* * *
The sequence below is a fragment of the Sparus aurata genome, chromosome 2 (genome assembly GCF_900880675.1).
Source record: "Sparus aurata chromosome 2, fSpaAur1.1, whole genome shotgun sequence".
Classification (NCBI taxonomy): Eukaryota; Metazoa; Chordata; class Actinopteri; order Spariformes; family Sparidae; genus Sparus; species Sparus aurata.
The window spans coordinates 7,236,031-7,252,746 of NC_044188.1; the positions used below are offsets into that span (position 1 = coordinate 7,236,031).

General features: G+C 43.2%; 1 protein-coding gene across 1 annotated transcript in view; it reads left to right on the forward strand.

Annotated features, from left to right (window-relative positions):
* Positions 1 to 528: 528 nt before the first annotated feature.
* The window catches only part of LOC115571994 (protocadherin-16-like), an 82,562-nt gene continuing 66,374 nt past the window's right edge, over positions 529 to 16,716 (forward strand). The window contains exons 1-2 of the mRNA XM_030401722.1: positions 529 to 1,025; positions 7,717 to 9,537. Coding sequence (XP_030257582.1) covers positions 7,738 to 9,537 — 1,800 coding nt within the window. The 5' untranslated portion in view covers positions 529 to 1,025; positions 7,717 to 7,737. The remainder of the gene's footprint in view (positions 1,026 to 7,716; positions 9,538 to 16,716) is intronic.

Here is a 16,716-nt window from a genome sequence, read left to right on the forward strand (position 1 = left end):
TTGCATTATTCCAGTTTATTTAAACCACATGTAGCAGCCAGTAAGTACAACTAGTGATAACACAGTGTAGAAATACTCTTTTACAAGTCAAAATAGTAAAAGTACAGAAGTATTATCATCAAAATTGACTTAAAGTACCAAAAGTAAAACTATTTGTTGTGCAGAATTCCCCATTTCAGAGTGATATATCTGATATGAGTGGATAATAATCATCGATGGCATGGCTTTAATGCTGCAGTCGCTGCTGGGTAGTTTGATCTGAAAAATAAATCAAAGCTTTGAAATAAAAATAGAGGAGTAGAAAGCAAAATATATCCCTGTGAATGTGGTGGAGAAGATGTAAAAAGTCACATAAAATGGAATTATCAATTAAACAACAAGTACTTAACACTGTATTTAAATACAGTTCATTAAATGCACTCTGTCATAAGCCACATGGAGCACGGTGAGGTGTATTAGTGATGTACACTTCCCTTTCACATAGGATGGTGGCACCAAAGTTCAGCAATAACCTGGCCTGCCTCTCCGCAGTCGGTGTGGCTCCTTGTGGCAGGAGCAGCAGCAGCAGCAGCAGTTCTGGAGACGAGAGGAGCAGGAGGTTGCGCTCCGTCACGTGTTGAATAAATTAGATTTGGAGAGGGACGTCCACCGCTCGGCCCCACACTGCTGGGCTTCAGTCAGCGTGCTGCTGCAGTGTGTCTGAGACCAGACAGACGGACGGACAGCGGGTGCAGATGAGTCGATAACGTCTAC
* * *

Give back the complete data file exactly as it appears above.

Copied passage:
The sequence below is a fragment of the Sparus aurata genome, chromosome 2 (genome assembly GCF_900880675.1).
Source record: "Sparus aurata chromosome 2, fSpaAur1.1, whole genome shotgun sequence".
Classification (NCBI taxonomy): Eukaryota; Metazoa; Chordata; class Actinopteri; order Spariformes; family Sparidae; genus Sparus; species Sparus aurata.
The window spans coordinates 7,236,031-7,252,746 of NC_044188.1; the positions used below are offsets into that span (position 1 = coordinate 7,236,031).

General features: G+C 43.2%; 1 protein-coding gene across 1 annotated transcript in view; it reads left to right on the forward strand.

Annotated features, from left to right (window-relative positions):
* Positions 1 to 528: 528 nt before the first annotated feature.
* The window catches only part of LOC115571994 (protocadherin-16-like), an 82,562-nt gene continuing 66,374 nt past the window's right edge, over positions 529 to 16,716 (forward strand). The window contains exons 1-2 of the mRNA XM_030401722.1: positions 529 to 1,025; positions 7,717 to 9,537. Coding sequence (XP_030257582.1) covers positions 7,738 to 9,537 — 1,800 coding nt within the window. The 5' untranslated portion in view covers positions 529 to 1,025; positions 7,717 to 7,737. The remainder of the gene's footprint in view (positions 1,026 to 7,716; positions 9,538 to 16,716) is intronic.

Here is a 16,716-nt window from a genome sequence, read left to right on the forward strand (position 1 = left end):
TTGCATTATTCCAGTTTATTTAAACCACATGTAGCAGCCAGTAAGTACAACTAGTGATAACACAGTGTAGAAATACTCTTTTACAAGTCAAAATAGTAAAAGTACAGAAGTATTATCATCAAAATTGACTTAAAGTACCAAAAGTAAAACTATTTGTTGTGCAGAATTCCCCATTTCAGAGTGATATATCTGATATGAGTGGATAATAATCATCGATGGCATGGCTTTAATGCTGCAGTCGCTGCTGGGTAGTTTGATCTGAAAAATAAATCAAAGCTTTGAAATAAAAATAGAGGAGTAGAAAGCAAAATATATCCCTGTGAATGTGGTGGAGAAGATGTAAAAAGTCACATAAAATGGAATTATCAATTAAACAACAAGTACTTAACACTGTATTTAAATACAGTTCATTAAATGCACTCTGTCATAAGCCACATGGAGCACGGTGAGGTGTATTAGTGATGTACACTTCCCTTTCACATAGGATGGTGGCACCAAAGTTCAGCAATAACCTGGCCTGCCTCTCCGCAGTCGGTGTGGCTCCTTGTGGCAGGAGCAGCAGCAGCAGCAGCAGTTCTGGAGACGAGAGGAGCAGGAGGTTGCGCTCCGTCACGTGTTGAATAAATTAGATTTGGAGAGGGACGTCCACCGCTCGGCCCCACACTGCTGGGCTTCAGTCAGCGTGCTGCTGCAGTGTGTCTGAGACCAGACAGACGGACGGACAGCGGGTGCAGATGAGTCGATAACGTCTAC